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Spadina Literary Review  —  edition 18 page 07

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“Day after day, all you did was count?”

Michelle laughed, took a sip from her drink, and said, “No, of course not. I showered. I ate. I used the washroom. I exercised. I slept. All while maintaining the count. I would go grocery shopping, get my hair cut, things like that, too, all while maintaining the count.”

Unsure if what she was describing was impressive or crazy, Jeremy nonetheless complimented her ability to do it.

Michelle smiled back, thanked him for the compliment, and continued. “But there was a lot of things I didn’t do, couldn’t do, because of the count.”

“Like what?”

“I couldn’t talk to other people. I couldn’t watch television. I couldn’t use the computer. I couldn’t even turn on my cell phone.”

“Why not?”

“It was too distracting,” she said. “On the third day, after I passed one-hundred thousand, I turned on the television. I remember there was a commercial on, something about life insurance, and after a few seconds I started to feel all tense as I was trying to focus on both the commercial and the count. So I turned the TV off, and as soon as I did, the tension disappeared.”

“So what made you keep counting?”

“I liked how I felt when I was doing it, so I figured why stop?”

Jeremy nodded, charmed by the simple logic.

“As the days turned to weeks, and the weeks turned to months, I kept setting a new goal. At first it was five-hundred thousand, then a million, then two, then three, then ten million, and the whole time I kept telling myself that the moment I stopped enjoying it, I would stop, but I kept enjoying it, and the stress stayed away.”

“But you eventually did stop, though,” Jeremy said. “So what made you stop enjoying it?”

Michelle sipped her drink, put the glass down, and said, “I thought about counting to a billion, but it didn’t take me long to realize that was impossible. So I scaled it down to one-hundred million, but that would have meant at least another year or more. So I went down to fifty million, and that’s when I realized it was time to stop: the moment I was not only planning for the finish line, but was trying to draw it closer.”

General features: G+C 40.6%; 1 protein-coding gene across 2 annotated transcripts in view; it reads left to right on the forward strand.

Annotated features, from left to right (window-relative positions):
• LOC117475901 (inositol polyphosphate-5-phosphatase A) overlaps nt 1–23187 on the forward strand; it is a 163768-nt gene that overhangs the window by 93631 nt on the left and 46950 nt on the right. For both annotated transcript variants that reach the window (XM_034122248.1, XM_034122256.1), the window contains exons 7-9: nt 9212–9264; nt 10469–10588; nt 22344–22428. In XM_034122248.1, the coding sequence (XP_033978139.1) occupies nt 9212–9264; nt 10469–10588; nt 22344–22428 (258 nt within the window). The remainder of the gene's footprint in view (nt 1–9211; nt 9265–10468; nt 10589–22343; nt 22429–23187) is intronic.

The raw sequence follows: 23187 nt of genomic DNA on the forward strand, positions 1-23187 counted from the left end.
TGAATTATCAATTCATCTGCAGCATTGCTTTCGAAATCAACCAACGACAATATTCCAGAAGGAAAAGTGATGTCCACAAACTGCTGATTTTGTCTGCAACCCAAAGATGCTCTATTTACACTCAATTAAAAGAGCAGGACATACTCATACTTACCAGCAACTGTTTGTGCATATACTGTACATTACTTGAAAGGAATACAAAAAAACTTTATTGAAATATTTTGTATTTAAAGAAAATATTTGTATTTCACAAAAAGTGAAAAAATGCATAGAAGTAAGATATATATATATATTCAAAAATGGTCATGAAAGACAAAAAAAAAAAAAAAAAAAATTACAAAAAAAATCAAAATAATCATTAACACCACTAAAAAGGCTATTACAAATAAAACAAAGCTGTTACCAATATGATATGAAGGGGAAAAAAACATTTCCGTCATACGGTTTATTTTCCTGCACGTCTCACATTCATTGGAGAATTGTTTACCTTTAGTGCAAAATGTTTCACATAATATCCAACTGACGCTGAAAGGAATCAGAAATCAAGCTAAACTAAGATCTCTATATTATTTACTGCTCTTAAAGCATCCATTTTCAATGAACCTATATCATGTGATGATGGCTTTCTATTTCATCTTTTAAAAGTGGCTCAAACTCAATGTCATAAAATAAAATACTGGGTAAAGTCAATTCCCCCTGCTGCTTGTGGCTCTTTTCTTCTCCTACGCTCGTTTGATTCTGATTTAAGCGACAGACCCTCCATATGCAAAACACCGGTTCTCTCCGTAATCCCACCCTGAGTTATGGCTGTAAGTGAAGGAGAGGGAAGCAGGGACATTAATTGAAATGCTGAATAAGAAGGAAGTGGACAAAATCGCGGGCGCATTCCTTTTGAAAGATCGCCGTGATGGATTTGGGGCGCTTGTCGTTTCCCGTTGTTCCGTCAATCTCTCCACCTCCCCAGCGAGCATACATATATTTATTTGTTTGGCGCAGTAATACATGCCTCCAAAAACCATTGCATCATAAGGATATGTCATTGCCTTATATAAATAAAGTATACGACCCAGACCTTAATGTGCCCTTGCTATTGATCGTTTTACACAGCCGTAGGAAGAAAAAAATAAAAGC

Jeremy took another sip of his drink, smiled, and said, “So just to recap, you were stressed out one day over great news that you still haven’t told me about, you started counting, realized it got rid of the stress, and you ended up doing it for over a year?”

Michelle smiled and nodded.

“That is the most interesting thing anybody has ever told me,” he said.

“Thank you,” she replied.

“What did you do when you finally reached twenty-five million?”

Michelle grabbed her drink, took a long sip, draining the glass completely, put the glass down, and replied, “I went out for a couple of drinks.”

Getting up from her stool, Michelle walked over to Jeremy, leaned in, kissed him on the cheek, turned, and started to walk away.

“Wait,” Jeremy said, “so you just finished counting today?”

Without answering, Michelle kept on walking. Watching the distance between him and her growing with every step she took, Jeremy gulped what was left of his drink, put the glass down, hopped off the stool, and bounded after her.

“You know,” he said, once he caught up, “I once wrote out the entire dictionary.”

Michelle smiled and replied, “I’d love to hear about that.”

Together, they walked out of the bar and caught a cab.